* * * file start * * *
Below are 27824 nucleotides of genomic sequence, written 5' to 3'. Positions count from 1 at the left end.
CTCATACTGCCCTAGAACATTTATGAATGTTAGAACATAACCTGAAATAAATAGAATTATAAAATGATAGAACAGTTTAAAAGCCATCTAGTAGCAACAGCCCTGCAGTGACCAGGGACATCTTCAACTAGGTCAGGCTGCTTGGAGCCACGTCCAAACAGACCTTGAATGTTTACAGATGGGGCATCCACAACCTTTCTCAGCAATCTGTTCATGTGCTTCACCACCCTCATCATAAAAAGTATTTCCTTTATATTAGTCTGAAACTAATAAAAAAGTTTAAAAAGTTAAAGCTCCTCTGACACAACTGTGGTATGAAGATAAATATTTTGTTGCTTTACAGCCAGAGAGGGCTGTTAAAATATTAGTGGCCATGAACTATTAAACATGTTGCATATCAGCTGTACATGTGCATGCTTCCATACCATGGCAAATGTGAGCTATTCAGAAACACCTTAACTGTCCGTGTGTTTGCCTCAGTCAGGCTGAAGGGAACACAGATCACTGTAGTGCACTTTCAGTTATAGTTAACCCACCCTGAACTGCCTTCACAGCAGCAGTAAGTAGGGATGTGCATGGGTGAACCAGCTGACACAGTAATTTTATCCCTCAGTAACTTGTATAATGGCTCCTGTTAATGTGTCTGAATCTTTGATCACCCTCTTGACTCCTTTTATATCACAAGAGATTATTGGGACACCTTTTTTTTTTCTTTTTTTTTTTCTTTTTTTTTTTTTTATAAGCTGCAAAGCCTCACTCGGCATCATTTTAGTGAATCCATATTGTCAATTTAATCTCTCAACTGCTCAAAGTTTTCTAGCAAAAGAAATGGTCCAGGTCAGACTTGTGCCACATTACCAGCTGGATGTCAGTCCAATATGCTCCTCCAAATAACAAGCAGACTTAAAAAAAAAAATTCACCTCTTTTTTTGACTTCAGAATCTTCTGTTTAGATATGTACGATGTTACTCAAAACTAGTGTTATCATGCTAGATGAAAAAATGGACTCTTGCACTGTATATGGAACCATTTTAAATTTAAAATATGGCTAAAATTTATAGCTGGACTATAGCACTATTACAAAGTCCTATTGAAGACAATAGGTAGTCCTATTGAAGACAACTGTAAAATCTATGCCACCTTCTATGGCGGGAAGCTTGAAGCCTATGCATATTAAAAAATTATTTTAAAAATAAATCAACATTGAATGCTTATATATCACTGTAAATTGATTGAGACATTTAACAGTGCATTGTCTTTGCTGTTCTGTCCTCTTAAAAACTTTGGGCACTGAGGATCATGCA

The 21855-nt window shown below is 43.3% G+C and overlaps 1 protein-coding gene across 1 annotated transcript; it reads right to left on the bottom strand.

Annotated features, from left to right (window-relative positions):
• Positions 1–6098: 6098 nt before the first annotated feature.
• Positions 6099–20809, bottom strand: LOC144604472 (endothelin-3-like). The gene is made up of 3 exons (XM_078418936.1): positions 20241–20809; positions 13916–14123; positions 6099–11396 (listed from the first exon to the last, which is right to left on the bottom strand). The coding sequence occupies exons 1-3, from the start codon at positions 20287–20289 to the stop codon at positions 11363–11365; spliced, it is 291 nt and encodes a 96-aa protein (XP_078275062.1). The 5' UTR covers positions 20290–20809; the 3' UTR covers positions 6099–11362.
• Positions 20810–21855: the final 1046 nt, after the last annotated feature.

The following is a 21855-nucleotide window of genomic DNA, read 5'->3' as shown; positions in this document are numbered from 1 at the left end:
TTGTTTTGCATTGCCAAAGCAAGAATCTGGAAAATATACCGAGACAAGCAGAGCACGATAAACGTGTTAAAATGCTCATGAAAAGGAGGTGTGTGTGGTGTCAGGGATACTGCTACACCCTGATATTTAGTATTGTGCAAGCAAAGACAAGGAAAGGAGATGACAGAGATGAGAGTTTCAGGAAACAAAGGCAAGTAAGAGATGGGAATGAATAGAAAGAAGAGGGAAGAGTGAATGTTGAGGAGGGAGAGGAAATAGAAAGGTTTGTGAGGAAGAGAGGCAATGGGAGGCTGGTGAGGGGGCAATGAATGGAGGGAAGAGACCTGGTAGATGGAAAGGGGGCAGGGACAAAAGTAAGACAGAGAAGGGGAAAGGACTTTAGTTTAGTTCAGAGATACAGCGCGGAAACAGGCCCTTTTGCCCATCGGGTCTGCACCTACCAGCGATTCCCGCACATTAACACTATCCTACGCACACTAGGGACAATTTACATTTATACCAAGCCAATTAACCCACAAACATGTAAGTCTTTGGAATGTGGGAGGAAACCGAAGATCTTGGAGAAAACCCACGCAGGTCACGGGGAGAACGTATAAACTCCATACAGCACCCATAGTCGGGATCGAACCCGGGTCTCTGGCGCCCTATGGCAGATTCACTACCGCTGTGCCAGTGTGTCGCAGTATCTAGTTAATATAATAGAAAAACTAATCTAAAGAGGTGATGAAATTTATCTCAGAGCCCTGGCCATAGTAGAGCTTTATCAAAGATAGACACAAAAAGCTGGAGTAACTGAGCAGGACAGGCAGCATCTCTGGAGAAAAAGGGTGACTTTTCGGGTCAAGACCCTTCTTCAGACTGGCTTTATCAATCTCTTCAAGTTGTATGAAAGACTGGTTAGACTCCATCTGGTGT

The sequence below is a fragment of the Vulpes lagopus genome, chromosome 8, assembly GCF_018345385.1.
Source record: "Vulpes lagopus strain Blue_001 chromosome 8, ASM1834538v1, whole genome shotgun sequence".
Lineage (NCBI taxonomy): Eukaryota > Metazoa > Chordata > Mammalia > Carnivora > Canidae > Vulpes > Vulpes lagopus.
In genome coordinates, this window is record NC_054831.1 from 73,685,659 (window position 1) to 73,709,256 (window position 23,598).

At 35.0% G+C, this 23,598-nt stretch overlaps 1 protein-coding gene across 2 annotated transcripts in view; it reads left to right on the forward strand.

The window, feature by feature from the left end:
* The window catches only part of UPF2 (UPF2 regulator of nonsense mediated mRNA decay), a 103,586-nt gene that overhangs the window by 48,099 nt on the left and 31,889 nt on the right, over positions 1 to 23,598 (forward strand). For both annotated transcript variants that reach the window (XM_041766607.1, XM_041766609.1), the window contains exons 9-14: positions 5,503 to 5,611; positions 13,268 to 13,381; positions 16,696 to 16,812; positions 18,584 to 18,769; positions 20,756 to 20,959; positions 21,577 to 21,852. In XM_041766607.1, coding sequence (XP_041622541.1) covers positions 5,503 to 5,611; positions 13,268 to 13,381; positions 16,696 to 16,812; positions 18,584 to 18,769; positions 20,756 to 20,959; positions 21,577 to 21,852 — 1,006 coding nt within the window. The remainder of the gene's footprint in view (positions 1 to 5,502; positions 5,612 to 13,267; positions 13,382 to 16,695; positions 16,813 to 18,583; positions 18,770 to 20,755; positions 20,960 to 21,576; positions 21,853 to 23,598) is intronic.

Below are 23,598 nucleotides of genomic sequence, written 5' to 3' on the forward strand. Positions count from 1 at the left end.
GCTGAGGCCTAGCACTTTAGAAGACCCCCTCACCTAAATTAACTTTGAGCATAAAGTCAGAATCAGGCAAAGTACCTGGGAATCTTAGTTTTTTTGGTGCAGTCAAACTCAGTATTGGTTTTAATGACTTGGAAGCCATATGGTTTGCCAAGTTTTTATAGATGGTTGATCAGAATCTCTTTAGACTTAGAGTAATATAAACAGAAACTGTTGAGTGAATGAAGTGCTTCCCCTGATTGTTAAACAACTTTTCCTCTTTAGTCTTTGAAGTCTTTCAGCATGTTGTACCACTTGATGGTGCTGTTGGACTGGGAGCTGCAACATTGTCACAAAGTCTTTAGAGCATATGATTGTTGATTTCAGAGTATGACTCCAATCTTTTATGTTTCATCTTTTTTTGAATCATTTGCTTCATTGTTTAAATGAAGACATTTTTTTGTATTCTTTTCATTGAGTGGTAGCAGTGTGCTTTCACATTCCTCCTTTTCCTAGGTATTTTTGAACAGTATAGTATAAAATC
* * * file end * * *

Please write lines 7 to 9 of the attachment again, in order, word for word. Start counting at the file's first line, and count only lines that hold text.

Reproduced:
• Positions 20810–21855: the final 1046 nt, after the last annotated feature.

The following is a 21855-nucleotide window of genomic DNA, read 5'->3' as shown; positions in this document are numbered from 1 at the left end:
TTGTTTTGCATTGCCAAAGCAAGAATCTGGAAAATATACCGAGACAAGCAGAGCACGATAAACGTGTTAAAATGCTCATGAAAAGGAGGTGTGTGTGGTGTCAGGGATACTGCTACACCCTGATATTTAGTATTGTGCAAGCAAAGACAAGGAAAGGAGATGACAGAGATGAGAGTTTCAGGAAACAAAGGCAAGTAAGAGATGGGAATGAATAGAAAGAAGAGGGAAGAGTGAATGTTGAGGAGGGAGAGGAAATAGAAAGGTTTGTGAGGAAGAGAGGCAATGGGAGGCTGGTGAGGGGGCAATGAATGGAGGGAAGAGACCTGGTAGATGGAAAGGGGGCAGGGACAAAAGTAAGACAGAGAAGGGGAAAGGACTTTAGTTTAGTTCAGAGATACAGCGCGGAAACAGGCCCTTTTGCCCATCGGGTCTGCACCTACCAGCGATTCCCGCACATTAACACTATCCTACGCACACTAGGGACAATTTACATTTATACCAAGCCAATTAACCCACAAACATGTAAGTCTTTGGAATGTGGGAGGAAACCGAAGATCTTGGAGAAAACCCACGCAGGTCACGGGGAGAACGTATAAACTCCATACAGCACCCATAGTCGGGATCGAACCCGGGTCTCTGGCGCCCTATGGCAGATTCACTACCGCTGTGCCAGTGTGTCGCAGTATCTAGTTAATATAATAGAAAAACTAATCTAAAGAGGTGATGAAATTTATCTCAGAGCCCTGGCCATAGTAGAGCTTTATCAAAGATAGACACAAAAAGCTGGAGTAACTGAGCAGGACAGGCAGCATCTCTGGAGAAAAAGGGTGACTTTTCGGGTCAAGACCCTTCTTCAGACTGGCTTTATCAATCTCTTCAAGTTGTATGAAAGACTGGTTAGACTCCATCTGGTGT